Nigeria: Opec-Plus Exemplar by Choice or Necessity?

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Nigeria has surprised the oil industry in recent months, apparently transforming itself from a serial cheater to a shining example of compliance with the Opec-plus production cuts that started almost a year ago. The West African country says it managed to produce just 1.428 million barrels per day of crude oil in March -- well below its Opec-plus ceiling 1.56 million b/d. Energy Intelligence tallied Nigeria's March crude export loadings at 1.356 million b/d. While Nigeria did overproduce during some of the early months of the Opec-plus cuts, it subsequently caught up. And on average from May 2020 through February 2021 it has produced some 43,000 b/d below its quota. But it would be wrong to simply conclude that Nigeria has "seen the light" and voluntarily become a disciplined member of Opec and the broader Opec-plus alliance. Aging fields and infrastructure and various other problems appear to have played an important role in capping its output. Opec Cheerleader Nigeria has always been a big Opec cheerleader -- even when it didn't play by the group's rules. That could explain why it was appointed as the enforcer of Opec-plus production discipline in Africa earlier this year (IOD Feb.5'21). Opec's current Nigerian secretary-general, Mohammed Barkindo, and Muslims from northern Nigeria who are close to President Muhammadu Buhari have links to Saudi Arabia -- Opec's dominant oil producer. They are also sympathetic to the agenda of Saudi Crown Prince Mohammed bin Salman. In theory at least, Nigeria has the most spare capacity among all of Opec's African members. Its production baseline for the Opec-plus production cuts was set at 2 million b/d. And while that number is well above its recent output, it is also well below the country's peak production of just over 2.5 million b/d in 2010. "More Love and Attention Needed" Producers have been grappling with a raft of technical problems and other issues that disrupt their output, as well as natural decline from older fields. Aging production equipment and pipeline systems need "more love and attention than they are currently getting” one Lagos-based oil producer told Energy Intelligence. Some of the country's floating production, storage and offloading (FPSO) vessels are approaching the end of their working life and need more repair and maintenance work. Travel restrictions related to the Covid-19 pandemic also disrupted some maintenance work last year, which may have caused a backlog of technical hitches. Creaking Production and Pipeline Systems In March, the Royal Dutch Shell-operated Bonga deepwater FPSO system, which has a capacity of 200,000 b/d, loaded only 90,000 b/d -- in part because of pump failure. The aging pipelines of the shallow-water Qua Iboe system suffer periodic technical problems and there has been a major decline in output over the past decade to around 180,000 b/d. A fire at the terminal in December cut loadings below 60,000 b/d, with the effects lingering well into January. The Bonny Light system has barely managed 120,000 b/d in recent months -- roughly half of the volumes seen a few years ago. Local sources report problems with at least one of the Bonny export terminal's three single buoy moorings. Sabotage and a state of disrepair at the Nembe Creek Trunk Line also disrupt supplies from time to time. Cash-Strapped Local Firms Cash-strapped local producers are indirectly contributing to disruptions. The Department of Petroleum Resources (DPR) has delayed cargo clearance for some local firms, which have fallen behind on royalty payments. "DPR is on a drive for cash and is not afraid of strong-arm bullying tactics to get what they are owed, even if it means casualties in the industry," one local producer told Energy Intelligence. Local companies' arrears on payments of handling fees to terminal operators are also mounting, and debt collection activity may also have caused some delays in their operations, sources say. Christina Katsouris, London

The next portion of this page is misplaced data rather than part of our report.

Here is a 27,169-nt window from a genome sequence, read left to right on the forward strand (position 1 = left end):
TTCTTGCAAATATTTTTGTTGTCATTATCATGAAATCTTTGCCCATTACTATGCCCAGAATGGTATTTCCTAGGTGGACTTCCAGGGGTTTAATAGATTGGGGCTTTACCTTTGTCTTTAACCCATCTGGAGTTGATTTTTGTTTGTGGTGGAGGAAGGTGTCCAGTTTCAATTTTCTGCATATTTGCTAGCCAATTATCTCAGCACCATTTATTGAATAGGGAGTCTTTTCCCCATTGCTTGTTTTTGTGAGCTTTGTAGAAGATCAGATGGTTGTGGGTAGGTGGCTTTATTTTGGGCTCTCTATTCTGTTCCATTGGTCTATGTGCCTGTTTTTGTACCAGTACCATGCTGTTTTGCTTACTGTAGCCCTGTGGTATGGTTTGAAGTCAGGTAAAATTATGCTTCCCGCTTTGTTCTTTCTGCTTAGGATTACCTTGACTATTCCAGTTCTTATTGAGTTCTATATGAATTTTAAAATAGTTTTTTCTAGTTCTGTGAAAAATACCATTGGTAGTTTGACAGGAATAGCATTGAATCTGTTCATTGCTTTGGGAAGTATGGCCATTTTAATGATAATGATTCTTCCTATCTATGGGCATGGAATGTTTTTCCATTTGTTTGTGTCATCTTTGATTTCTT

Oil Supply, Crude Oil
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